A number of technologies exist today, from inkjet transfers to online designers, which make designing and printing your own t-shirts easy and affordable. But ease of production doesn’t guarantee a good design. The following are three design components to consider when creating a design for a t-shirt: Contrast, Size, and Balance.
Contrast is the difference in *brightness* between colors. You want to have contrast between your ink colors and your shirt. For example, bright yellow, a perfectly good color, is not good for text on a white shirt because white and yellow are similar in brightness. It’s very difficult to read yellow letters on a white background. Dark colored inks, likewise, do not show up well on dark colored shirts. Navy blue ink, for example, won’t show up on a black shirt (or a burgundy shirt, or forest green, etc…).
Another area where you need to consider contrast is the graphic itself. A graphic (or multicolored font) that is made up of a group of similar colors, such as dark blue, deep purple, and black, will be hard to distinguish; the lines and colors will visually blur together. Contrast between light and dark colors will make your graphics easy to recognize.
Size does matter when it comes to shirt design. Bigger is usually better for both text and graphic elements. Your design needs to be able to be read from around six to eight feet away. Keep your text relatively simple, or at least have a major few words that are large and easily seen. People don’t have the time or inclination to read a paragraph of text on a shirt. You have about 3 seconds to get your message across before the shirt has passed by. While smaller text can be used, remember to save it for information that is less important than your main idea since it will be less easily seen.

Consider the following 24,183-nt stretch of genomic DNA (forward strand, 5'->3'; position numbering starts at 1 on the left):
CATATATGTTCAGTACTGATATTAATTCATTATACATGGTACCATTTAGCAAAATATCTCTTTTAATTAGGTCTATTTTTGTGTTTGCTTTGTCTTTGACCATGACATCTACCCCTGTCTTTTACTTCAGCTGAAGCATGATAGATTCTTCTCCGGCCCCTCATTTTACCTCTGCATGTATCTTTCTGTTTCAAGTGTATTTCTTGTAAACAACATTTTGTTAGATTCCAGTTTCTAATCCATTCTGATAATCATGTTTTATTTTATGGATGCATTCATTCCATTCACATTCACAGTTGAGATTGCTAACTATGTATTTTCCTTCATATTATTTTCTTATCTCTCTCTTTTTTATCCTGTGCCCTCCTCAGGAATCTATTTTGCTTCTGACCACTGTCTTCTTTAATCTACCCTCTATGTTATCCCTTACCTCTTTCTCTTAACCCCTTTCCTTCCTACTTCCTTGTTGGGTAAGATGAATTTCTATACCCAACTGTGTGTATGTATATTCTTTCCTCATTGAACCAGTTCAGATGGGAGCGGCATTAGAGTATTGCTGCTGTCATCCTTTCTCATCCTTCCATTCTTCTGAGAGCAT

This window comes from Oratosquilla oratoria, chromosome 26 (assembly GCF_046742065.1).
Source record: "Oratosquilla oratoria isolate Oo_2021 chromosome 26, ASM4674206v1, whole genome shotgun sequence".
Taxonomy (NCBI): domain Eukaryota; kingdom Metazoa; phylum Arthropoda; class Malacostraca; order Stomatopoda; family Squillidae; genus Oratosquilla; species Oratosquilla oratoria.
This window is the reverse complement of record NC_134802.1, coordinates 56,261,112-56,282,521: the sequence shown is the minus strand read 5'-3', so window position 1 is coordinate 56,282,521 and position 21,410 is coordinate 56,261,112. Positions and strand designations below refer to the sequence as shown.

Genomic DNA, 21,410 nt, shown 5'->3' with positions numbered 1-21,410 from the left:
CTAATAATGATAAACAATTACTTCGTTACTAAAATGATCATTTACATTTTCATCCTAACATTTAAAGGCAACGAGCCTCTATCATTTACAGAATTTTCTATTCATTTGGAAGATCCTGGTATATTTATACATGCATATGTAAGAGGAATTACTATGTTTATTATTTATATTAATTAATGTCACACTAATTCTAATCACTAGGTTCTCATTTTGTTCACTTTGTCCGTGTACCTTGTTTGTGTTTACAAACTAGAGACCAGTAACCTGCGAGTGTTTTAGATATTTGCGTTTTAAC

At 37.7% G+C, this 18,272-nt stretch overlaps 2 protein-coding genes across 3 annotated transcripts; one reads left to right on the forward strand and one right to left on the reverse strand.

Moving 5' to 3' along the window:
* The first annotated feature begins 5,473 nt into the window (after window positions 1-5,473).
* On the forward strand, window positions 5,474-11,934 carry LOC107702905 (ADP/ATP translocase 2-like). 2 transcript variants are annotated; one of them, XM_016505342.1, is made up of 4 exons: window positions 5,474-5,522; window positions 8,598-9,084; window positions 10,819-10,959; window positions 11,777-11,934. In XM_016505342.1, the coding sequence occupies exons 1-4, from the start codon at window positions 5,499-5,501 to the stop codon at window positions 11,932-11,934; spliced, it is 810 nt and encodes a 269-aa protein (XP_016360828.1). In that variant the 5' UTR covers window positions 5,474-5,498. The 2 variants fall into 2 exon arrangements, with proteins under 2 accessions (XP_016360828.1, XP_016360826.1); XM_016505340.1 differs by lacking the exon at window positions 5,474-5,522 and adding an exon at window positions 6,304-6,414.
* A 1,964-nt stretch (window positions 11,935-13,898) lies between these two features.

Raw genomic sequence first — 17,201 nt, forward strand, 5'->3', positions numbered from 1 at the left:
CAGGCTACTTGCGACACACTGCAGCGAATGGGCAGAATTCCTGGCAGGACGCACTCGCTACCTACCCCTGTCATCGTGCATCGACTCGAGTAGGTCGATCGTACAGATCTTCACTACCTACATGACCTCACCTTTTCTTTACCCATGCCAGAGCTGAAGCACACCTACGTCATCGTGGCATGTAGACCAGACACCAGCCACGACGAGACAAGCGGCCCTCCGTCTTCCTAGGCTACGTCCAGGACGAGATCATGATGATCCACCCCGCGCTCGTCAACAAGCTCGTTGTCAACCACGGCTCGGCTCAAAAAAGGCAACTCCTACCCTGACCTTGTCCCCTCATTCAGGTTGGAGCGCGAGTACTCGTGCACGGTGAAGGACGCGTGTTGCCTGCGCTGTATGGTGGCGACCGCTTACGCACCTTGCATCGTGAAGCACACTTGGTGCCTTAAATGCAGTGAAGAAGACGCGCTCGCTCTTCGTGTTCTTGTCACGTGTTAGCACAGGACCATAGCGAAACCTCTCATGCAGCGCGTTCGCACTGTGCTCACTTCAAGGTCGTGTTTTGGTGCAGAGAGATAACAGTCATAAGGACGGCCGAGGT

Balance refers to the overall distribution of text and images on your shirt. A layout is described as being “heavy” where there is a lot of imagery or thick, full, font styles. As the word implies, when there is an area that is heavy (or light), there needs to be a similar area on the other side. Balance can be focused either left/right or top/bottom. As a design element, balance is an area where there is the most leeway for “breaking the rules”. Many times an off-balance, asymmetric design can be very energetic. But for a classic, clean design remember to keep your elements balanced.
If you are conscious of Contrast, Size, and Balance when designing your t-shirt, you will be well on your way to a result that will be visually pleasing to both you and your audience.